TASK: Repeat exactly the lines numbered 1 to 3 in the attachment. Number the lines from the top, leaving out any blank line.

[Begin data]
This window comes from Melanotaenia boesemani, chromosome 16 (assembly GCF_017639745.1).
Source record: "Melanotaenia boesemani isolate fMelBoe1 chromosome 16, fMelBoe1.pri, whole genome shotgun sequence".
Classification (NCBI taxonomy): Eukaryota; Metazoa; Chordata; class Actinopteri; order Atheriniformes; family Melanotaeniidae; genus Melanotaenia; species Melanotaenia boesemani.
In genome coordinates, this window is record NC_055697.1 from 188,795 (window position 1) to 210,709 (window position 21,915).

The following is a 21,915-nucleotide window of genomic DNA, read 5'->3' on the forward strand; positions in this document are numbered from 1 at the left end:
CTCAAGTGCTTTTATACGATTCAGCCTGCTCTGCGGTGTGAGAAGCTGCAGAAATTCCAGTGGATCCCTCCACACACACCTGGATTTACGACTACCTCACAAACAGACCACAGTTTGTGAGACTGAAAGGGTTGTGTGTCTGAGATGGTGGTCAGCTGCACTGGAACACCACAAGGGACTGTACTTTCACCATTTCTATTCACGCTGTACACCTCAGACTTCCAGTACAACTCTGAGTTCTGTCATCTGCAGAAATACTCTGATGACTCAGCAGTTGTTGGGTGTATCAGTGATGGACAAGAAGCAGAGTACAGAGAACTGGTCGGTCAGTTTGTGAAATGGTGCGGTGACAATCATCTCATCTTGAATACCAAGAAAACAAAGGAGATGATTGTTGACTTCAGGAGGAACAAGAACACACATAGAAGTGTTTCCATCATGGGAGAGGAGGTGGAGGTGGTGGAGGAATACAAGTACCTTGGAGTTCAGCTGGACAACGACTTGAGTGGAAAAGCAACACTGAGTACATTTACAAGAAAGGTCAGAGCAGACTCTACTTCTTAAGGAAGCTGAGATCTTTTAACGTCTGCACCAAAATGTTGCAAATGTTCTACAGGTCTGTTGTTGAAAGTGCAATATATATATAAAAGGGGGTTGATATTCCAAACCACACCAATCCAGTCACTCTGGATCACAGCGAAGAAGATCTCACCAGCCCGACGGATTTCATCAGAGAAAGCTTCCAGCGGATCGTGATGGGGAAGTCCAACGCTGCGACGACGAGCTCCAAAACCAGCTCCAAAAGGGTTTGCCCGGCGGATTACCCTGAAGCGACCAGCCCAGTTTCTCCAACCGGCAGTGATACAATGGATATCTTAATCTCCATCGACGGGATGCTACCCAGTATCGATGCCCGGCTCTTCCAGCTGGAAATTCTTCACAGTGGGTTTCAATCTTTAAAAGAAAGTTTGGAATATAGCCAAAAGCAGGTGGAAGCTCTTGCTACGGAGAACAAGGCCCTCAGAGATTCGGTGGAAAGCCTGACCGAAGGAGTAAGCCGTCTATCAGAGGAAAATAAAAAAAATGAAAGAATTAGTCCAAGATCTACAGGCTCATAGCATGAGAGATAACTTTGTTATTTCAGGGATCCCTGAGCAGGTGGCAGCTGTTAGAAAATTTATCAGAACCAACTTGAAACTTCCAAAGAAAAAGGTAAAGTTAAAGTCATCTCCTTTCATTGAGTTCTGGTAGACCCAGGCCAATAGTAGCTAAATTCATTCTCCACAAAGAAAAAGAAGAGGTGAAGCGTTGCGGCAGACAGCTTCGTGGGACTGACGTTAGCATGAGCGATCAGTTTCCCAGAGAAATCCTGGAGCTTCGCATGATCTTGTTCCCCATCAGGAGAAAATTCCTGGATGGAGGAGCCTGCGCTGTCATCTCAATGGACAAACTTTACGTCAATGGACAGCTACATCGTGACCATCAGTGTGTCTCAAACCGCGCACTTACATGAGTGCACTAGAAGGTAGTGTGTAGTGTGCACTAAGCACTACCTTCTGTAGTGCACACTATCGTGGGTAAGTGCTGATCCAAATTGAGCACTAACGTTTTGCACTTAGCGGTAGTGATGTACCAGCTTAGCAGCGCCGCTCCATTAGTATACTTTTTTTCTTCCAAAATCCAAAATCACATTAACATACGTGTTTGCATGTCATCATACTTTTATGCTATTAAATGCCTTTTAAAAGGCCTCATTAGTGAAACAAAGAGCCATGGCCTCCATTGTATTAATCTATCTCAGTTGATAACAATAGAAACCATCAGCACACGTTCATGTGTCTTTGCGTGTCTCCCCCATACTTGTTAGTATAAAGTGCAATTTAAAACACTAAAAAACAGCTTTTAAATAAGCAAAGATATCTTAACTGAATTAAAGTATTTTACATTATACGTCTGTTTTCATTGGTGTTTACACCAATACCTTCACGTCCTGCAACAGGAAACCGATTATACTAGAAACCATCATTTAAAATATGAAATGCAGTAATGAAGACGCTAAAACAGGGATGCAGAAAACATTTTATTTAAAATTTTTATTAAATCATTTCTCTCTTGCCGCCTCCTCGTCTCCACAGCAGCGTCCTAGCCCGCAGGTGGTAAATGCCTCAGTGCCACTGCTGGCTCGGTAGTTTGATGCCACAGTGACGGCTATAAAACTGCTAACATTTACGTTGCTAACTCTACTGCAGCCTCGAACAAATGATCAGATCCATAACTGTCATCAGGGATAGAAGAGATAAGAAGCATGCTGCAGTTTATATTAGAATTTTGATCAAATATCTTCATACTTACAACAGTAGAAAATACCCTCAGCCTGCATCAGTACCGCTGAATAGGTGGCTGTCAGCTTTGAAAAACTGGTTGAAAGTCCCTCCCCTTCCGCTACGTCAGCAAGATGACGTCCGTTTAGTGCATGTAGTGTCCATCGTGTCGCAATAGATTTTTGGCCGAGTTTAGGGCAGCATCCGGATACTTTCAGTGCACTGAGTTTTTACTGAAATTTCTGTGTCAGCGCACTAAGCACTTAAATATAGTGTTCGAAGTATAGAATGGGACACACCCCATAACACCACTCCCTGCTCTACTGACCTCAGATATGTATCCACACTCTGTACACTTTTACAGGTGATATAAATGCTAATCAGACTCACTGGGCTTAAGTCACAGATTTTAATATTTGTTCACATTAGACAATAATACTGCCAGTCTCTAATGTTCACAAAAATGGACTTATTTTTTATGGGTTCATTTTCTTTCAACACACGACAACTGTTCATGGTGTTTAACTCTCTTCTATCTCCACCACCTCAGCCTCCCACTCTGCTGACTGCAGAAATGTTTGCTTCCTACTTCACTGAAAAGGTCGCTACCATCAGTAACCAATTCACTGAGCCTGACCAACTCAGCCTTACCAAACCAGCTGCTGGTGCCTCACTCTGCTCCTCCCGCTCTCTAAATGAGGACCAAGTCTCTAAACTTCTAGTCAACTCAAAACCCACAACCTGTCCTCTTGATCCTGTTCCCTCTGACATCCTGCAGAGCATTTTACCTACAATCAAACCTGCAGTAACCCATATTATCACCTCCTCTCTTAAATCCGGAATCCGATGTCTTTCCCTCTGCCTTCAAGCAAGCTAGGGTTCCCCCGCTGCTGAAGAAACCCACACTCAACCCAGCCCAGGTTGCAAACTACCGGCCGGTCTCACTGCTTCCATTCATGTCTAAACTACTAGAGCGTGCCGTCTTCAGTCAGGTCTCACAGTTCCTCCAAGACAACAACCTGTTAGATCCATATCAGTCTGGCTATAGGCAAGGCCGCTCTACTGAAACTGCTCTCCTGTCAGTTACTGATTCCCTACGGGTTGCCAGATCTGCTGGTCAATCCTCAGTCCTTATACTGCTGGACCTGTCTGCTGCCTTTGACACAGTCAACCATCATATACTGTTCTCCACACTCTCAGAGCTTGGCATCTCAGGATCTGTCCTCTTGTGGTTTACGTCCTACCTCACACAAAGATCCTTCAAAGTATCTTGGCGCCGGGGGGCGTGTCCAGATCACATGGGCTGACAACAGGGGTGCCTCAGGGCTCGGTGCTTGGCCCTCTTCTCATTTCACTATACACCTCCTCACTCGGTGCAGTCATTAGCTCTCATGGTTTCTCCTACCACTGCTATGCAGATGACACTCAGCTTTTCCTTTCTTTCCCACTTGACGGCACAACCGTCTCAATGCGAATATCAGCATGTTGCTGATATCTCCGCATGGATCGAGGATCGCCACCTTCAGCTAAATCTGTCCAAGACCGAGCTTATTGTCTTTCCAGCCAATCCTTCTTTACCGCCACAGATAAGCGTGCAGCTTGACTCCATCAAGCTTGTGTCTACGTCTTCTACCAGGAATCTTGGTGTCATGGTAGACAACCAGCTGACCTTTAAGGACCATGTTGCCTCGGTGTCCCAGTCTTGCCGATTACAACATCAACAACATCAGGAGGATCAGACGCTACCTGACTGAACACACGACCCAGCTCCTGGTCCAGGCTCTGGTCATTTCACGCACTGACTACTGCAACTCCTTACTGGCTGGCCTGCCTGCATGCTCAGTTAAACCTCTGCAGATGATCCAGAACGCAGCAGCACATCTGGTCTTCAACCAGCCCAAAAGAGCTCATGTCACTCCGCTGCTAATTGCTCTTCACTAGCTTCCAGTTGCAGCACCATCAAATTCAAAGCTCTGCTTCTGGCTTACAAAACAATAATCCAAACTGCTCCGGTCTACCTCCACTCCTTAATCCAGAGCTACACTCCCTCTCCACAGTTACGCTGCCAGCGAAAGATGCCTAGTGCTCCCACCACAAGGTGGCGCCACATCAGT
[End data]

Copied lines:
This window comes from Melanotaenia boesemani, chromosome 16 (assembly GCF_017639745.1).
Source record: "Melanotaenia boesemani isolate fMelBoe1 chromosome 16, fMelBoe1.pri, whole genome shotgun sequence".
Classification (NCBI taxonomy): Eukaryota; Metazoa; Chordata; class Actinopteri; order Atheriniformes; family Melanotaeniidae; genus Melanotaenia; species Melanotaenia boesemani.